Seed Savers bush conference

This year the Seed Savers’ Network held their conference in rural Gulgong, near Mudgee, a world apart from Byron Bay, where Seed Savers is based.

Gulgong, the town on the $10 note, is quaint, and so was the event. Set in and around the tin sheds of the Gulgong Showground generously catered for by the ladies and gentlemen of the Gulgong Show Society, the pace was relaxed.

That didn’t prevent many stimulating topics, like genetically modified foods or climate change farming, and ideas thereon, from sparking up the delegates. Seed Savers do a great job on many levels — have a look at their website.

mike pridmore
The local Seed Savers branch organised it so some speakers were local, like Mike and Sue Pridmore, who collect and sell native tree seeds.

sue pridmore
Sue also makes beautiful baskets from just about anything that once grew. As Mike is also an ex-potter and renowned mud home builder, you could say they are truly in touch with the earth.

But the unique part of this conference was the Saturday night entertainment, when the Mayor, and then his old mate in the cowboy hat, recited or sang their own and other’s ditties — unaccompanied. Henry Lawson would have been impressed.

Natural art

bark sculpture
In the Giant Snow Gum Walk in Coolah Tops National Park, I saw this strange suspended sculpture ahead. A cocoon?

Pink one side, elephant grey on the other, it proved to be a strip of intensely wrinkled bark. I could see the mould that made it on the tree trunk above.

Artlessly natural, as we say, or naturally arty?
bark scar

Giant snow gums

The Giant Snow Gums Walk in Coolah Tops National Park took me into a world totally new to me.

Here Eucalyptus pauciflora grow tall and straight, not low and blizzard-racked like the sort of snow gum I had in mind, as in the Snowy Mountains.

This open forest has a lower storey of a strange wattle, slender dark trunks bearing no lower branches beneath their oriental umbrellas of bluish-green.

To me their fluid shapes have a rather sinister frozen-in-action look. And are they whispering to each other up there as they lean towards each other?

Or are they receiving instructions to let me pass or not? Perhaps from the gargoyle mouth on the mighty snow gum just ahead?

Tops that rock

hunter dustEarly in March I went to the Coolah Tops National Park for the first time. Averaging 1100 metres, they offer what would be stunning views over the Liverpool and Breeza Plains—if the Hunter coalmines’ dust haze hadn’t got that far. But I’d actually come for the Coolah Tops Jazz Festival.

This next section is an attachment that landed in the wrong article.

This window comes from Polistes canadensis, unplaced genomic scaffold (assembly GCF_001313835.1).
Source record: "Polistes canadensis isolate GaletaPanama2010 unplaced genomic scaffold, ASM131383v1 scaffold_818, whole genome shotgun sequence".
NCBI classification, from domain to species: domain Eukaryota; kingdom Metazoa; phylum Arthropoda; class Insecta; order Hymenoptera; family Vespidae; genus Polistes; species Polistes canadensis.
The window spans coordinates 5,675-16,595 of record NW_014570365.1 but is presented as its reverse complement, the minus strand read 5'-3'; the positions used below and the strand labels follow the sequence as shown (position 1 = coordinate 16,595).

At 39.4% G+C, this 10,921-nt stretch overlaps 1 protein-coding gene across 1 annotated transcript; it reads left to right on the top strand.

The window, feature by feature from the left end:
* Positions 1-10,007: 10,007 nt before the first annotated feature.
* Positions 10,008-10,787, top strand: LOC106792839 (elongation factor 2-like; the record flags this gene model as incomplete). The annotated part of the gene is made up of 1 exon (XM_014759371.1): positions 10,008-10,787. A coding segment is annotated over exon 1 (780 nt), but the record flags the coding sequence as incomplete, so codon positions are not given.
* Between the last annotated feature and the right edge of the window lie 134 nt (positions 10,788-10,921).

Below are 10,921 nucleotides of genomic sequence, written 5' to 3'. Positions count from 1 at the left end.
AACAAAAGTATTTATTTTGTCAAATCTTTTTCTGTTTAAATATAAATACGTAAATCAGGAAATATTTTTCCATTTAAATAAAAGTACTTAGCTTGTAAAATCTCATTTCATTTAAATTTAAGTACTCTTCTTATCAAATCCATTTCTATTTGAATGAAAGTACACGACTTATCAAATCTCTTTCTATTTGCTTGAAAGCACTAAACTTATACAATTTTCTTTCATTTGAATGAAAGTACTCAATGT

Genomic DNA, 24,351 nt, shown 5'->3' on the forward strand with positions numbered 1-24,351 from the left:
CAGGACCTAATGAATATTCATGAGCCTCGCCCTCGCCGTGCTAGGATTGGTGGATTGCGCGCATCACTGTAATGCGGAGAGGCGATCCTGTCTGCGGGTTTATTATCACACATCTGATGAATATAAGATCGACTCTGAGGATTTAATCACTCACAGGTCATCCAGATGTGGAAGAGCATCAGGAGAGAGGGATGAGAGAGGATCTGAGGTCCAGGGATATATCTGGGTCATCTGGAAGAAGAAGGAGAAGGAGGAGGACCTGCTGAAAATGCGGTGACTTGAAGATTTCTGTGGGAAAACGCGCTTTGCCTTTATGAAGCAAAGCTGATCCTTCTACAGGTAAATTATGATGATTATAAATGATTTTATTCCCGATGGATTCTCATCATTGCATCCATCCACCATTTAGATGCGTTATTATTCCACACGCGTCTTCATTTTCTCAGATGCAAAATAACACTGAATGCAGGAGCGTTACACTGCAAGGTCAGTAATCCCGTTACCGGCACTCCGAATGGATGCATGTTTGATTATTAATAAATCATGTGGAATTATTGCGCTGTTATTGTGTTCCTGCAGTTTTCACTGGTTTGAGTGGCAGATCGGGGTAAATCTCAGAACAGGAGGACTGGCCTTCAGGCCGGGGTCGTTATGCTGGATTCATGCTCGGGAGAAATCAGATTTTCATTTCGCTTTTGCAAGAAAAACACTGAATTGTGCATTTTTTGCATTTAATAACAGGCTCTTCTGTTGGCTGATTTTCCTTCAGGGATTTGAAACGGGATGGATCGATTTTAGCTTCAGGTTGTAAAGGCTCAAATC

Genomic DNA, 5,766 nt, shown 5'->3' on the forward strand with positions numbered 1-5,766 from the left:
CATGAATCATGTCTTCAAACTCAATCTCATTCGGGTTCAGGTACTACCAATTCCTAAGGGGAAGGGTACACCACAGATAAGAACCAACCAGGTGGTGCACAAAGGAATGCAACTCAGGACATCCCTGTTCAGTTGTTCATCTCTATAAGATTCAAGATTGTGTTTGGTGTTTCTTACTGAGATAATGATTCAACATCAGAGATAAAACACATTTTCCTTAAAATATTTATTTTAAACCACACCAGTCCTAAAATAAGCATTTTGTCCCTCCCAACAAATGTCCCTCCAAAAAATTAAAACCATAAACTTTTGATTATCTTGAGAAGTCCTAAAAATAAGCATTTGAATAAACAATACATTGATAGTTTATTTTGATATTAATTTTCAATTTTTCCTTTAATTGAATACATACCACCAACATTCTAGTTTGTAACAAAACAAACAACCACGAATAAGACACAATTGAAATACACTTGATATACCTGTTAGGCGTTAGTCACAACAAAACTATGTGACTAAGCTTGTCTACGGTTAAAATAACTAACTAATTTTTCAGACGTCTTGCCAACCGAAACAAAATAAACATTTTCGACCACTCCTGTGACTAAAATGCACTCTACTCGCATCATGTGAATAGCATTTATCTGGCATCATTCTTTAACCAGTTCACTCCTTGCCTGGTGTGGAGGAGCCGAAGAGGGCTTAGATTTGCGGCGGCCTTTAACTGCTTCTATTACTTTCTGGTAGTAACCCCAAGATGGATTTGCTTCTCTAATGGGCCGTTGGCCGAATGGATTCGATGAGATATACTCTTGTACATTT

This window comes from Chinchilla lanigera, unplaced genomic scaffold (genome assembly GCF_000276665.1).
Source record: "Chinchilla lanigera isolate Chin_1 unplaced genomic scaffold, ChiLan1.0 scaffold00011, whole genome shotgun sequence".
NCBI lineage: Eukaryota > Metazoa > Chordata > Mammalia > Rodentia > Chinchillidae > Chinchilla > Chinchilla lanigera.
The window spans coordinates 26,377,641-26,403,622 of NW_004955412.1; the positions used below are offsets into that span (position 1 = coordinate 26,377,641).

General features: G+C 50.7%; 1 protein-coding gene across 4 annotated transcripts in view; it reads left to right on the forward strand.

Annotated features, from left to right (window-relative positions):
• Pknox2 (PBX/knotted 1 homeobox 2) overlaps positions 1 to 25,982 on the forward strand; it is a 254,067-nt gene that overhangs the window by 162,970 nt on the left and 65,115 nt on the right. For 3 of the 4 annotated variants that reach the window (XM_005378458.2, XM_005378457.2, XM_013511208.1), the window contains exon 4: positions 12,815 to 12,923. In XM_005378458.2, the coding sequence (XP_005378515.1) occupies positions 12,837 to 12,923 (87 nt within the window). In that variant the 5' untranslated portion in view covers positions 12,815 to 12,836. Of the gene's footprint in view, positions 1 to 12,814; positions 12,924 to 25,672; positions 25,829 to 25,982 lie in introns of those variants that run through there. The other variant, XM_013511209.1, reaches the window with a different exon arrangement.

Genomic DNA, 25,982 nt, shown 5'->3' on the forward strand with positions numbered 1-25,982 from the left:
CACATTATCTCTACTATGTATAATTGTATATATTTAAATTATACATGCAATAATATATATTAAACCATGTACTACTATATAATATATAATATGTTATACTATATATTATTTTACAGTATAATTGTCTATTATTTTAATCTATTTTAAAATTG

coolah screerocksbandBefore the music began I did note that each ridge top was of loose basalt rocks, that screes on mountainsides were common, and that certain freestanding rocks were glaring rather balefully at the tourists snapping them.

Then the Bogalusa Strutters started strutting about, making music on the move and being cheeky. We left the rocks alone.

As the afternoon progressed towards evening, the Eskies and folding camp chairs multiplied, coats and beanies replaced the sunhats, and artists like the George Washingmachine Band and Julie O’Hara took to this stage at the edge of the world.

In between we had displays of Australian wildlife such as writhing but friendly pythons, a closely held crocodile and even an amiable Joanna Goanna.

NPWS guides led short bushwalks nearby for those who wanted to stretch their legs or slow down on the Shiraz.

It was a fun country sort of day in a great setting, where most people camped overnight nearby, after dancing in the dark on a dance ‘floor’ the size of a football field. Bit like picnic races I imagine.dancefloor

Marsupial resort

lone kangarooApart from the many Eastern red-necked wallabies, I share my place with small groups of other hoppy marsupials.

Only a few wallaroos come by, usually a small family trio, but this male has been hanging about the little dam on his own lately.

I wonder if he’s grown up and been asked to move out? As you can see, he doesn’t seem at all bothered by me and in fact lay down and went to sleep while I was there.

So I think he must have been raised around here to be so used to me and my behaviour.

Unmistakable with his long shaggy fur and broader features, he is not as dark all over as the males usually are, while the females are pale grey. It will be interesting to see if he changes.
kangaroos sunning
Later, after the sun had come out, I spotted a family of kangaroos sunbathing and snoozing at the same spot on the grassy bank.

Clearly a popular resort: for the food and drink, the water views and the entertainment of watching me go about my strange business in the house yard just up the hill.

After the storm